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Saman v. Lbdp, Inc.

United States District Court, Fourth Circuit

June 13, 2013

ROSA SAMAN
v.
LBDP, INC., et al.

MEMORANDUM OPINION

DEBORAH K. CHASANOW, District Judge.

Presently pending and ready for review in this wage-andhour law case is the parties' joint motion for approval of a settlement agreement that resolves Plaintiff Rosa Saman's claims for unpaid overtime wages under the Fair Labor Standards Act, 29 U.S.C. §§ 201, et seq. ("FLSA"). (ECF No. 28). The issues have been briefed, and the court now rules, no hearing being deemed necessary. Local Rule 105.6. Because the proposed settlement agreement represents a fair and reasonable resolution of a bona fide FLSA dispute, the parties' motion will be granted, and Plaintiff will be directed to file a petition for attorneys' fees and costs within fourteen (14) days.

I. Background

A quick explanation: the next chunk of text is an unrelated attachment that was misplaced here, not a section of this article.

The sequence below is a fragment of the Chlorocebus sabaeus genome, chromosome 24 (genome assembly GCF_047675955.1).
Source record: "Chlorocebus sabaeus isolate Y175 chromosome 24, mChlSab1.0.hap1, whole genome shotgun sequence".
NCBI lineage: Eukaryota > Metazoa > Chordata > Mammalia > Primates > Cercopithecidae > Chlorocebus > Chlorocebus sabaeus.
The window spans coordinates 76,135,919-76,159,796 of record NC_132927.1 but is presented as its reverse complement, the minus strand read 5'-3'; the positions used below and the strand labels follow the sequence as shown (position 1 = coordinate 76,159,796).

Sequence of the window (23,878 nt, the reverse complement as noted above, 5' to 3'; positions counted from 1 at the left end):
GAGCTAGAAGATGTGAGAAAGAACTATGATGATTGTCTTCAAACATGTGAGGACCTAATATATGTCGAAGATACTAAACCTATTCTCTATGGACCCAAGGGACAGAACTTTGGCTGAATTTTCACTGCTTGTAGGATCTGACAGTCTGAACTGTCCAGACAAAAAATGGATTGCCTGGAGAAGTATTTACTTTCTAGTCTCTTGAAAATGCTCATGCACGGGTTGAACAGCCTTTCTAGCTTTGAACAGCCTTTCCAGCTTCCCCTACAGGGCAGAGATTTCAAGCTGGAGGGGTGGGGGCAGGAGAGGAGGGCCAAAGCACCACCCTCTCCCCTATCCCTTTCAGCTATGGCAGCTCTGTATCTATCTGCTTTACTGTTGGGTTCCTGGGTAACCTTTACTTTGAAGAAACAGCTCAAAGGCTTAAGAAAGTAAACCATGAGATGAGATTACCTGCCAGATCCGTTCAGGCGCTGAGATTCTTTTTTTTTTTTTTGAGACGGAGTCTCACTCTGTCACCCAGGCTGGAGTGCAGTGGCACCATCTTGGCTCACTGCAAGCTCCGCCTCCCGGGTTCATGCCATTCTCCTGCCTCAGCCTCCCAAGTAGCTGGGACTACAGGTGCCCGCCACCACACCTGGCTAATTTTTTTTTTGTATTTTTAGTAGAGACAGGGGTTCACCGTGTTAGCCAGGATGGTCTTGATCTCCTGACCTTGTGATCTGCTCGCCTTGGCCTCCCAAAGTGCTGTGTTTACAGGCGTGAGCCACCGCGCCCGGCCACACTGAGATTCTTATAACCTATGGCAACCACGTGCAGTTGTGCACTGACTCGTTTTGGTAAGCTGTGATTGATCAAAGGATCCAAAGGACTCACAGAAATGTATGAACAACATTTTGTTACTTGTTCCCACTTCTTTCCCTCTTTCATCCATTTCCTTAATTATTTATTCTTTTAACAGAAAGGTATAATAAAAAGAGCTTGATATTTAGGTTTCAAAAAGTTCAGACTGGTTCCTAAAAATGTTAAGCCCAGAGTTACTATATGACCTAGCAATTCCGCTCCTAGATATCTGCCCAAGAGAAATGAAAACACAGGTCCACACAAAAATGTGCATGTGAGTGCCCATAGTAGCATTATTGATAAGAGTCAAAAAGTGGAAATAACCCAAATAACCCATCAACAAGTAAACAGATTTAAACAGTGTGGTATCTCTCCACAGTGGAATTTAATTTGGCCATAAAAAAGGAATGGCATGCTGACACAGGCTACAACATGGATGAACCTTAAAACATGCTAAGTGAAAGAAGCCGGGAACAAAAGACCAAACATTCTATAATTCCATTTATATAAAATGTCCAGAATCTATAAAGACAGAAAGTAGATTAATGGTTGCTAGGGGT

On April 10, 2012, Plaintiff filed a four-count complaint in this court against Defendants LBDP, Inc., d/b/a La Baguette de Paris; Unyong Lee a/k/a Un Yong Lee; and Edward S. Sokvary. (ECF No. 1). The original complaint alleged that, from August 23, 2009 through February 25, 2012, Plaintiff worked as an hourly employee at LBDP, a bakery in Montgomery County, Maryland. The complaint also asserted that Ms. Yong and Mr. Sokvary are the owners and operators of LBDP who "created, maintained and administered" the company's employment policies; had "the power to hire and fire employees"; controlled scheduling; and "handle[d] payroll responsibilities." ( Id. ¶ 3). Plaintiff alleged that, throughout her employment, she "typically work[ed] between 55-65 hours per week and sometimes was required to work in excess of 100 hours per week, " but "Defendants refused to pay [her] at the rate of one-and-one half (1½) times her regular rate of pay for hours worked per week in excess of forty (40)." ( Id. ¶¶ 12, 15). Based on these allegations, Plaintiff asserted claims for violations of three statutes: the FLSA; the Maryland Wage and Hour Law, Md. Code, Lab. & Empl. §§ 3-401, et seq. ("MWHL"); and the Maryland Wage Payment Collection Law, Md. Code, Lab. & Empl. §§ 3-501, et seq. ("MWPCL"). ( Id. ¶¶ 20-39).[1] Plaintiff also asserted a claim for wrongful termination under Maryland law based on allegations that Defendants improperly terminated her employment after she refused to abandon her efforts to secure a peace order against the spouse of another LBDP employee. ( Id. ¶¶ 16-19, 40-46).